Equifax Breach and What To Do If You Are Affected
A cybersecurity attack at Equifax, a credit reporting agency, is reported to have affected approximately 143 million people in the United States. This unauthorized access of information occurred between mid-May 2017 and July 2017. The IT Security Team wanted to get out information to our university family as soon as possible.
Equifax has stated that the information accessed included names, Social Security numbers, addresses, birth dates, and in some instances driver's license numbers. The hackers also gained access to some credit card numbers and certain dispute documents with personally identifiable information. The company reported that there is no evidence of unauthorized activity on its core consumer or commercial credit reporting databases.
The university's IT Security Team urges anyone affected by this breach to take steps to protect their online account. Steps to take are:
- Request records from the credit-reporting companies. Check with Experian and TransUnion, as well as Equifax.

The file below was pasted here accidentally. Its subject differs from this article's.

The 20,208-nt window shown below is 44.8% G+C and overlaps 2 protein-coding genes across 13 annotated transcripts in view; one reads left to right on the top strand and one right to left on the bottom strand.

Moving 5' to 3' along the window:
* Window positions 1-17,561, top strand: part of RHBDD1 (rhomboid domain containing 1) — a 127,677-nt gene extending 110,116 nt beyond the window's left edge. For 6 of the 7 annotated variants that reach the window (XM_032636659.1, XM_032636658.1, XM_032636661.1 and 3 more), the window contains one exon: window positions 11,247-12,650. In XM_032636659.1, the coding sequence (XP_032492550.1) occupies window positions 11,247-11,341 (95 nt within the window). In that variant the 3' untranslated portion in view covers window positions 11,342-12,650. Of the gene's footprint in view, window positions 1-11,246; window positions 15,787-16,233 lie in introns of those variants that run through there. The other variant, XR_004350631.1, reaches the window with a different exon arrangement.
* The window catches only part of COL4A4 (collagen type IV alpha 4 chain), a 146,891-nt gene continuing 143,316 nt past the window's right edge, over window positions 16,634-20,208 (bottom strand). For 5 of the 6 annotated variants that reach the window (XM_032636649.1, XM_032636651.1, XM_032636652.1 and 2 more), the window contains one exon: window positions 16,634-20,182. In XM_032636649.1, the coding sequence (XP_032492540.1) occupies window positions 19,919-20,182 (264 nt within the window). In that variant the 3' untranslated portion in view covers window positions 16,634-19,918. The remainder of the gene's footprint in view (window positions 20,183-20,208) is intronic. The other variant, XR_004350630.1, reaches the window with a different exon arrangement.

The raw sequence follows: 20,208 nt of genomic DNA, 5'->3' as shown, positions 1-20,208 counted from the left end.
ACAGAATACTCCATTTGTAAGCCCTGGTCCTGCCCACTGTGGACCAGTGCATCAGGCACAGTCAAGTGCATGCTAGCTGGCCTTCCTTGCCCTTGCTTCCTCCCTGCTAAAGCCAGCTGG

- Be especially wary of links in emails. Equifax will send direct postal mail to consumers that have been affected.
- Change your passwords.
- Use two-factor authentication where possible to prevent hackers from accessing accounts.
- Check all your online accounts for suspicious activity. This includes email, bank accounts, credit cards and any other sites that contain personal information.
- Remember that Equifax will notify you in writing, not by email or telephone if you are impacted by the breach.
Elizabeth Weiss of USA Today lays out information and steps to take by anyone who has been affected by this:
Equifax has also posted information on its website about the breach and the steps the company is taking:
Please contact the IT Security Team at email@example.com or 479-575-2905 with any questions.
Eva Marie Owens, security analyst
Information Technology Services
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